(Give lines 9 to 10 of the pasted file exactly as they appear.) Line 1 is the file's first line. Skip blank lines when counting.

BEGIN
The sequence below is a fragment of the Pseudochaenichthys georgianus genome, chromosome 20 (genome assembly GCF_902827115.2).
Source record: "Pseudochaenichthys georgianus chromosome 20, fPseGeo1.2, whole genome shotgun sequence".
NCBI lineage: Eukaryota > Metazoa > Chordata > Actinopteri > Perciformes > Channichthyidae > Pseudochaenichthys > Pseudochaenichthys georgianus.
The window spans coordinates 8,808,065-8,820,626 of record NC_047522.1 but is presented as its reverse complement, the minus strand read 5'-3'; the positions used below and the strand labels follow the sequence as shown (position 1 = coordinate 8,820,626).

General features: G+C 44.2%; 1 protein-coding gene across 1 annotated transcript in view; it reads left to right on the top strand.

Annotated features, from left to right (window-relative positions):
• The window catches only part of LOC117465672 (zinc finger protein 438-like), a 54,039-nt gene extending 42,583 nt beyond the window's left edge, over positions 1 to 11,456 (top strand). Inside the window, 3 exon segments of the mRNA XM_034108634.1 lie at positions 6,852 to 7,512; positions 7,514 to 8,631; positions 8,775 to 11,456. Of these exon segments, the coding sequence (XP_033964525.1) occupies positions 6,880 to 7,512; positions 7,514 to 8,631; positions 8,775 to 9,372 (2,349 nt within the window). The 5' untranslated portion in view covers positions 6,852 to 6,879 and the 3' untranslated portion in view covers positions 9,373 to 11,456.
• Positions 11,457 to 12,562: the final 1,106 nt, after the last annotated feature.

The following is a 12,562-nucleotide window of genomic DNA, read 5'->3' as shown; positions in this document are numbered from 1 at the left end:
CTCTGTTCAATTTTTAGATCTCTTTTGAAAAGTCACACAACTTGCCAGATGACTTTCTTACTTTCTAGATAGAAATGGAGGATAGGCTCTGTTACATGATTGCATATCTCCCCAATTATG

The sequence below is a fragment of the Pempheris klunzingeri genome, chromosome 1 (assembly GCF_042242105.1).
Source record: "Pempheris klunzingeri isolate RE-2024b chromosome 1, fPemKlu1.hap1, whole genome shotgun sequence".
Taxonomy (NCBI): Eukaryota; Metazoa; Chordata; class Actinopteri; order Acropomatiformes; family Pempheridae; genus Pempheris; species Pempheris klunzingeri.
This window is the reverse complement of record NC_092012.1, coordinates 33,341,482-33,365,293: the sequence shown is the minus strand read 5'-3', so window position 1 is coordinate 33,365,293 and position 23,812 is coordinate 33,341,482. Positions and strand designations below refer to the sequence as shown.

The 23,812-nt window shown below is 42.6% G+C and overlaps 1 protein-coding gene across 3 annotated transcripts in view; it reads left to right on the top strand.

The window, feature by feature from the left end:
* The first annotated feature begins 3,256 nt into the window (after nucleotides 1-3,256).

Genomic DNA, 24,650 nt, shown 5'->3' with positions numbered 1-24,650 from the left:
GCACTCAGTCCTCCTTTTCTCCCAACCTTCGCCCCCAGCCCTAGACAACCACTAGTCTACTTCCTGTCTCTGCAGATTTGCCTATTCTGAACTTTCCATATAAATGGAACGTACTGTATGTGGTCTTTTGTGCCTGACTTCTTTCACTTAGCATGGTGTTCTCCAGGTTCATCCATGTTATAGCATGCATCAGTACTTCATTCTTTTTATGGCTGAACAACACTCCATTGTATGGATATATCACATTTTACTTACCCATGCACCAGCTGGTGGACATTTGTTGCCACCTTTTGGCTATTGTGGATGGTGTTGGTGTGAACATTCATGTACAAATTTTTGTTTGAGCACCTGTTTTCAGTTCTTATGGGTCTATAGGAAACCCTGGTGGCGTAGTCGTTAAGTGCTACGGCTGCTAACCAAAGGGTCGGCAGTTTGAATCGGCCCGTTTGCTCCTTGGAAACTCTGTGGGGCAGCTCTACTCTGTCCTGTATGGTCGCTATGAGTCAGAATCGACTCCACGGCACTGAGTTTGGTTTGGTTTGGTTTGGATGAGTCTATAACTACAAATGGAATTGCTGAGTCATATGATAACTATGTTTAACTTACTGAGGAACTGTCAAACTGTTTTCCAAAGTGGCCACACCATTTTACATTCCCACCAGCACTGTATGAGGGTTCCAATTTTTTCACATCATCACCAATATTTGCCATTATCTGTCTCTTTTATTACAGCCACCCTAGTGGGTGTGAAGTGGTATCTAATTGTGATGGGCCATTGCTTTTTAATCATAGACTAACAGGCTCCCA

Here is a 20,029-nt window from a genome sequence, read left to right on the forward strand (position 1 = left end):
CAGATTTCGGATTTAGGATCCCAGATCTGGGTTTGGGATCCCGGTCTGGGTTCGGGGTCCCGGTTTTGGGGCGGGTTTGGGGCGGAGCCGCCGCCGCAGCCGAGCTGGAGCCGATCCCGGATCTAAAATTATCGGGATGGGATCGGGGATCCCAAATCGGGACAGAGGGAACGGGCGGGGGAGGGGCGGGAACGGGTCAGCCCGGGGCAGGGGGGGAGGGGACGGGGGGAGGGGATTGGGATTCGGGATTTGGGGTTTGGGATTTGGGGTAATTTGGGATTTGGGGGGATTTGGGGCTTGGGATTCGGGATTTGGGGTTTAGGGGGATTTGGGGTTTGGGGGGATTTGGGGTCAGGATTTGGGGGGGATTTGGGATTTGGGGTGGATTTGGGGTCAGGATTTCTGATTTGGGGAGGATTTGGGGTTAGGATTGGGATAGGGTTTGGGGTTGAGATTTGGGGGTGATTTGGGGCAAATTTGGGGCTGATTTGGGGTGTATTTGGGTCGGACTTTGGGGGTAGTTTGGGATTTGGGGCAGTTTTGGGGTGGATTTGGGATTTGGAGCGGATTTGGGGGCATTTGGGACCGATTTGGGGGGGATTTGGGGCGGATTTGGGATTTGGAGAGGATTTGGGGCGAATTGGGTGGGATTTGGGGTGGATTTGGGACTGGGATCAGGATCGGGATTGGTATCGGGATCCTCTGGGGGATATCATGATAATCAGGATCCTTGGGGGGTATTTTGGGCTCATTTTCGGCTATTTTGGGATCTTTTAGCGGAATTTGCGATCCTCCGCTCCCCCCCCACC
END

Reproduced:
The following is a 12,562-nucleotide window of genomic DNA, read 5'->3' as shown; positions in this document are numbered from 1 at the left end:
CTCTGTTCAATTTTTAGATCTCTTTTGAAAAGTCACACAACTTGCCAGATGACTTTCTTACTTTCTAGATAGAAATGGAGGATAGGCTCTGTTACATGATTGCATATCTCCCCAATTATG